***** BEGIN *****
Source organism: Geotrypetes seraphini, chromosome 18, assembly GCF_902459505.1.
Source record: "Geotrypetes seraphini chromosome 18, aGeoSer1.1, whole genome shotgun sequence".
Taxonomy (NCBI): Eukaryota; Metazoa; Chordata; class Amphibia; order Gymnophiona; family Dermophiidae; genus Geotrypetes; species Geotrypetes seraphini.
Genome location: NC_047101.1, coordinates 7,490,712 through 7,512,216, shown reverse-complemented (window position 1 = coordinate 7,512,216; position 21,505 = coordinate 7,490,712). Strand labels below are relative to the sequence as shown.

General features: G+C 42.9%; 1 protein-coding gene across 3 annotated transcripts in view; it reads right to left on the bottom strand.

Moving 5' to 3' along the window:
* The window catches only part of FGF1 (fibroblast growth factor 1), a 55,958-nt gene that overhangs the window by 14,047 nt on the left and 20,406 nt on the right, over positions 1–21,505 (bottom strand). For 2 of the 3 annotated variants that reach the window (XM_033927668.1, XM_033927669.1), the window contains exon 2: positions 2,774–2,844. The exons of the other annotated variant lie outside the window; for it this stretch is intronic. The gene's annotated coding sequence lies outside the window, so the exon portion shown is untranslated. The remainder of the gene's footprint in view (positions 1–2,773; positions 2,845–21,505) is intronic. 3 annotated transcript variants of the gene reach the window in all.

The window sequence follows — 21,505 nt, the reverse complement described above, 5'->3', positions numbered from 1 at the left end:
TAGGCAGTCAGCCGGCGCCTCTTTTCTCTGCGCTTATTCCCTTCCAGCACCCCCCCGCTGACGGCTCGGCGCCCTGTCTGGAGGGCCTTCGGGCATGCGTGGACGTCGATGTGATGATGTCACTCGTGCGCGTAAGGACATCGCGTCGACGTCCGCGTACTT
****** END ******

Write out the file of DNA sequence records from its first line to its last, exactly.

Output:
Source organism: Geotrypetes seraphini, chromosome 18, assembly GCF_902459505.1.
Source record: "Geotrypetes seraphini chromosome 18, aGeoSer1.1, whole genome shotgun sequence".
Taxonomy (NCBI): Eukaryota; Metazoa; Chordata; class Amphibia; order Gymnophiona; family Dermophiidae; genus Geotrypetes; species Geotrypetes seraphini.
Genome location: NC_047101.1, coordinates 7,490,712 through 7,512,216, shown reverse-complemented (window position 1 = coordinate 7,512,216; position 21,505 = coordinate 7,490,712). Strand labels below are relative to the sequence as shown.

General features: G+C 42.9%; 1 protein-coding gene across 3 annotated transcripts in view; it reads right to left on the bottom strand.

Moving 5' to 3' along the window:
* The window catches only part of FGF1 (fibroblast growth factor 1), a 55,958-nt gene that overhangs the window by 14,047 nt on the left and 20,406 nt on the right, over positions 1–21,505 (bottom strand). For 2 of the 3 annotated variants that reach the window (XM_033927668.1, XM_033927669.1), the window contains exon 2: positions 2,774–2,844. The exons of the other annotated variant lie outside the window; for it this stretch is intronic. The gene's annotated coding sequence lies outside the window, so the exon portion shown is untranslated. The remainder of the gene's footprint in view (positions 1–2,773; positions 2,845–21,505) is intronic. 3 annotated transcript variants of the gene reach the window in all.

The window sequence follows — 21,505 nt, the reverse complement described above, 5'->3', positions numbered from 1 at the left end:
TAGGCAGTCAGCCGGCGCCTCTTTTCTCTGCGCTTATTCCCTTCCAGCACCCCCCCGCTGACGGCTCGGCGCCCTGTCTGGAGGGCCTTCGGGCATGCGTGGACGTCGATGTGATGATGTCACTCGTGCGCGTAAGGACATCGCGTCGACGTCCGCGTACTT